'The encounter with the Christ-child or the new scientific paradigm is not where the human journey stops - they are both simply the beginning of a new kind of looking - a new attitude to reality. [. . .] after greeting the Christ-child or the new scientific paradigm we are in a new country and, although it is tempting for a time to think that there will be 'nothing outside it' it, too, will eventually 'reveal' to us its limitations and 'narrow border regions'. One day another unknown star will rise above its skies, a small thought will enter someone's mind, and another journey of discovery and measurement will begin.
To be faithful to the Christmas story and science is simply to keep looking for the new star and to be prepared to follow it *wherever* it leads, despite the profound challenges it will always bring to old ways of being and thinking.'
I think this call to keep looking for better and more nuanced understandings of reality is vital but it can, when misunderstood, present to some people a dark side. Why? Well, if the *meaning* of our lives were to depend wholly upon the truth of our present knowledge of the world then the recognition that some new star will always be rising to encourage us into new ways of thinking and being shows us, rather disturbingly, that what we know *now* will almost certainly be shown to be wrong in significant ways and, so utterly inadequate to the task. This small thought can easily turn into a fear of living fully even under the sky we know at present because a person can become acutely aware that some wretched new phenomenon will appear in it and will change the human view of everything again! Our present "sky" (no matter how beautiful) comes to be seen, therefore, to be wrong or, better, utterly misunderstood by us.
But the truth of the matter is that the *meaning* of any human life has never been found only in the knowledge or ignorance of the facts of the world no matter how useful and interesting those facts may be. That this is so can be seen in that it was clearly possible for people to lead meaningful lives before Abraham, Moses, Buddha, Krishna, Jesus, Mohammed, Plato, Aristotle, Epicurus, Epictetus, Descartes, Spinoza, Copernicus, Kepler and Galileo and before Gassendi, Boyle, Newton and Einstein.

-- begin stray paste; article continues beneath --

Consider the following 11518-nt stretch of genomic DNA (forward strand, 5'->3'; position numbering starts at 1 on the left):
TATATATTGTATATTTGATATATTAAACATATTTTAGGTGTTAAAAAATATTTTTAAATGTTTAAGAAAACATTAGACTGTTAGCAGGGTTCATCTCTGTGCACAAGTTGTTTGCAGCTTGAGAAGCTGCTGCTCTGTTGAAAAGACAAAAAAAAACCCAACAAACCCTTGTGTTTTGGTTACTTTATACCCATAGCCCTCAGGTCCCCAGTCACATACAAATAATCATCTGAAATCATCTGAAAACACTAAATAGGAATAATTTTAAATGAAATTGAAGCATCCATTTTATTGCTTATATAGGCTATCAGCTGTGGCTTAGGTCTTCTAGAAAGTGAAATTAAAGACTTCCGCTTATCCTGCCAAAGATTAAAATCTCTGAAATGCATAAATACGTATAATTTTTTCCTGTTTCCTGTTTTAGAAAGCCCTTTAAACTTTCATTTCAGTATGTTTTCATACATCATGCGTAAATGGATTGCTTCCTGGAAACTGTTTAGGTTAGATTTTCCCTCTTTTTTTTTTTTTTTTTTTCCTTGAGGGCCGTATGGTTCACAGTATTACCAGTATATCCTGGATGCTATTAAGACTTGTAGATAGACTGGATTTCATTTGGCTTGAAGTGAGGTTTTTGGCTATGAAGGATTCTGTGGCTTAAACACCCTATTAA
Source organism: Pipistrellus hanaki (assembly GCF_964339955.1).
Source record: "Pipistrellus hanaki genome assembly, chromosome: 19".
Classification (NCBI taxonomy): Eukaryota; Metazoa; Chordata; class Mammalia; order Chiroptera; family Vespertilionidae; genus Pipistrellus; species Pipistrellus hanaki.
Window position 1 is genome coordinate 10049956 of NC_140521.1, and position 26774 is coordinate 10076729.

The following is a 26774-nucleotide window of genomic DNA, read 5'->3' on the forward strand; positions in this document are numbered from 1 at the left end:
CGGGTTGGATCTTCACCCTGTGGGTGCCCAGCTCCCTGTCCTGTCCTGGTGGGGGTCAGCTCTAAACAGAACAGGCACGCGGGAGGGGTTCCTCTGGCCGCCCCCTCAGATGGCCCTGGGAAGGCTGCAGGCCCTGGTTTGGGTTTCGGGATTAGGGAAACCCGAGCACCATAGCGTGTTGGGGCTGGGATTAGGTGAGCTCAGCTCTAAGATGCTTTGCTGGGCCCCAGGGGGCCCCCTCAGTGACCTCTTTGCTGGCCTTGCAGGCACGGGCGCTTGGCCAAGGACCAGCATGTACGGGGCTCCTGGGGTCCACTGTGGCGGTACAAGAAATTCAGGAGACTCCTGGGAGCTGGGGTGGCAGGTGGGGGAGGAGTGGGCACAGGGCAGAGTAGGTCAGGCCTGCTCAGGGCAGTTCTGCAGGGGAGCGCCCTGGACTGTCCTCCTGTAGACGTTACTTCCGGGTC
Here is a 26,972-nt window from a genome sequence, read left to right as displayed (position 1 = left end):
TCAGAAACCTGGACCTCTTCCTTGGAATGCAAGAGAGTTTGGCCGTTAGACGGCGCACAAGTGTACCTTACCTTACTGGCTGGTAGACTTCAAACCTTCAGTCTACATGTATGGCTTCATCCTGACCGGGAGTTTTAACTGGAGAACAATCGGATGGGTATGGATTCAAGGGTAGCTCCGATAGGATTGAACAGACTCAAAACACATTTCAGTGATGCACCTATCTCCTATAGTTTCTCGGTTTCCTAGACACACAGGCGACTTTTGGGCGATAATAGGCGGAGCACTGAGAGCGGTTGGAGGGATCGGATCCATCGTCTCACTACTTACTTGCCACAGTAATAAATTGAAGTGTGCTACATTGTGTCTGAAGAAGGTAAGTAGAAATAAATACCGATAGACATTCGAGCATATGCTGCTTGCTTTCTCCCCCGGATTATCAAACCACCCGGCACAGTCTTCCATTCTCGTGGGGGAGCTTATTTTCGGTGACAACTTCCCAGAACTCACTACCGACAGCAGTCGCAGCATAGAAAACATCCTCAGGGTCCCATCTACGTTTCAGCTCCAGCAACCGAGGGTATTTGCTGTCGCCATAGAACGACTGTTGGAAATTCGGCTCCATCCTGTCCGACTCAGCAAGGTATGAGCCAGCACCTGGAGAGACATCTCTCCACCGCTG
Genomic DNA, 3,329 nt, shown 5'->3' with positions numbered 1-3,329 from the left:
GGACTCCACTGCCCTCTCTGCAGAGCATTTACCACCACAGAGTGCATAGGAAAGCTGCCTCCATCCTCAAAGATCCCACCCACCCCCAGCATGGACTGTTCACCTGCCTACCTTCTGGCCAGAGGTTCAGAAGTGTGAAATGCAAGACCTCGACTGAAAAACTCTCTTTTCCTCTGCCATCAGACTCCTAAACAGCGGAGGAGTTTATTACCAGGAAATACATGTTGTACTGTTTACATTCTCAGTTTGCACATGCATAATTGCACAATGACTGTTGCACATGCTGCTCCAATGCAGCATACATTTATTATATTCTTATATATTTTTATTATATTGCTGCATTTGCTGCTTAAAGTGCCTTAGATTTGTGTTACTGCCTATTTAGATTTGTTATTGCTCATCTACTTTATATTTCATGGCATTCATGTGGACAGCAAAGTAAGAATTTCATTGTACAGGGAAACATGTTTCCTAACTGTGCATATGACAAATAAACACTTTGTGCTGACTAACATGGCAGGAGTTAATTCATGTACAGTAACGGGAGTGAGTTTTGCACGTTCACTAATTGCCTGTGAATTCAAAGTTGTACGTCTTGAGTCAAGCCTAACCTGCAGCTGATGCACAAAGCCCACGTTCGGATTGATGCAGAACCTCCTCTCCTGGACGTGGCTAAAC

It seems to me that it should be of considerable comfort to us to know that we do not need to know the latest theories about the nature of the world to lead meaningful - and therefore what we would call good - lives.
That is not to say, of course, that we should hide our heads in the sand about new scientific knowledge; to do that would be the modern equivalent of wilfully refusing to follow the star of Bethlehem, but it is to say we have to do something more.
On the same day in 1947 that Wittgenstein jotted down the note that lay in the background of my Christmas Day address he wrote a second which roots today's: "To go down into the depths you don't need to travel far; you can do it in your own back garden" (CV p. 57e).
The initial something more we need to do is to meditate upon the world and our knowledge of the world and see what sort of response it brings forth from us and that can alway be done right where we are, whether in our back gardens or, as in the address which follows, above Tintern Abbey.
I first offered this to you last year on Christmas Day but it seems worth a re-visit.
Happy Christmas and New Year to you all.
For those of us who have become profoundly sceptical about the historicity and ultimate worth of the Christmas stories one of the simplest ways to enter fully and creatively into the spirit of the day is to remember that they (and indeed most religious stories) were not written to tell us anything factual about the world. It really is important to realise this and to understand that they are, in no way, pseudo-scientific in their aims. Instead they were written because their authors had experienced 'certain conditions in which their minds were set in motion' (Michael McGhee: Transformations of the Mind - Philosophy as Spiritual Practice CUP 2000, p. 124) which, to quote William James from his 'Varieties of Religious Experience', allowed 'something [to] well up in the inner reaches of their consciousness' (William James quoted by McGhee p. 17). The authors then tried to communicate this whole experience to us through means of 'aesthetic ideas and images'; in other words they 'gave us an approximation of this experience and, in so doing, gave it the semblance of objective reality' (McGhee p. 119).